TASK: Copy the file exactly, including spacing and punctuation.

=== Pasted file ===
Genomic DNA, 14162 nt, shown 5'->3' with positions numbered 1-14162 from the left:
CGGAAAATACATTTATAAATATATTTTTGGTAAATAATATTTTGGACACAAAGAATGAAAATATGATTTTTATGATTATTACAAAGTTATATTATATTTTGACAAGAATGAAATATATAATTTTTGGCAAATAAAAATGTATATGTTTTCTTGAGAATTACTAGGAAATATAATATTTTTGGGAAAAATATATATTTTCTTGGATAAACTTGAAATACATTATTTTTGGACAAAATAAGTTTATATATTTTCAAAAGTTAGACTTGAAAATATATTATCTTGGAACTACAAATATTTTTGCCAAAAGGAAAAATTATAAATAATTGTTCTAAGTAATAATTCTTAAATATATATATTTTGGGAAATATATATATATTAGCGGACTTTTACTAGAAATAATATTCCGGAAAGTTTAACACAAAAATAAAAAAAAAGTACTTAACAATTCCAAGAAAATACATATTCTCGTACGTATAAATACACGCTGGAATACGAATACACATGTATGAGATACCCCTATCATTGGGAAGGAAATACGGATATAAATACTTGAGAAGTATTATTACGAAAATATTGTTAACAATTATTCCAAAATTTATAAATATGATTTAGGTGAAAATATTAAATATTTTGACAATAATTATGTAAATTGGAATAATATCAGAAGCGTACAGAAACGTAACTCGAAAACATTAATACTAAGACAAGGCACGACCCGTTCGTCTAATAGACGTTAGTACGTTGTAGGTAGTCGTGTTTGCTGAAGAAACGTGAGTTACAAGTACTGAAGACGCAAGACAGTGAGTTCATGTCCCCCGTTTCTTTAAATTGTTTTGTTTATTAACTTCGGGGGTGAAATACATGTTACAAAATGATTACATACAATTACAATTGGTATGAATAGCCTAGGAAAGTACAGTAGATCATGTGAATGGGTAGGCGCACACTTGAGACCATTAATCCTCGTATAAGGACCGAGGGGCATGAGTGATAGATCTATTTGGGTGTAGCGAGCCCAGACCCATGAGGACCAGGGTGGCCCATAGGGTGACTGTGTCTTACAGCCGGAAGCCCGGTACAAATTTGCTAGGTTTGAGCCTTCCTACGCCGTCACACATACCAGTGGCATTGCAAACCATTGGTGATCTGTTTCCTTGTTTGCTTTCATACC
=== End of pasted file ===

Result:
Genomic DNA, 14162 nt, shown 5'->3' with positions numbered 1-14162 from the left:
CGGAAAATACATTTATAAATATATTTTTGGTAAATAATATTTTGGACACAAAGAATGAAAATATGATTTTTATGATTATTACAAAGTTATATTATATTTTGACAAGAATGAAATATATAATTTTTGGCAAATAAAAATGTATATGTTTTCTTGAGAATTACTAGGAAATATAATATTTTTGGGAAAAATATATATTTTCTTGGATAAACTTGAAATACATTATTTTTGGACAAAATAAGTTTATATATTTTCAAAAGTTAGACTTGAAAATATATTATCTTGGAACTACAAATATTTTTGCCAAAAGGAAAAATTATAAATAATTGTTCTAAGTAATAATTCTTAAATATATATATTTTGGGAAATATATATATATTAGCGGACTTTTACTAGAAATAATATTCCGGAAAGTTTAACACAAAAATAAAAAAAAAGTACTTAACAATTCCAAGAAAATACATATTCTCGTACGTATAAATACACGCTGGAATACGAATACACATGTATGAGATACCCCTATCATTGGGAAGGAAATACGGATATAAATACTTGAGAAGTATTATTACGAAAATATTGTTAACAATTATTCCAAAATTTATAAATATGATTTAGGTGAAAATATTAAATATTTTGACAATAATTATGTAAATTGGAATAATATCAGAAGCGTACAGAAACGTAACTCGAAAACATTAATACTAAGACAAGGCACGACCCGTTCGTCTAATAGACGTTAGTACGTTGTAGGTAGTCGTGTTTGCTGAAGAAACGTGAGTTACAAGTACTGAAGACGCAAGACAGTGAGTTCATGTCCCCCGTTTCTTTAAATTGTTTTGTTTATTAACTTCGGGGGTGAAATACATGTTACAAAATGATTACATACAATTACAATTGGTATGAATAGCCTAGGAAAGTACAGTAGATCATGTGAATGGGTAGGCGCACACTTGAGACCATTAATCCTCGTATAAGGACCGAGGGGCATGAGTGATAGATCTATTTGGGTGTAGCGAGCCCAGACCCATGAGGACCAGGGTGGCCCATAGGGTGACTGTGTCTTACAGCCGGAAGCCCGGTACAAATTTGCTAGGTTTGAGCCTTCCTACGCCGTCACACATACCAGTGGCATTGCAAACCATTGGTGATCTGTTTCCTTGTTTGCTTTCATACC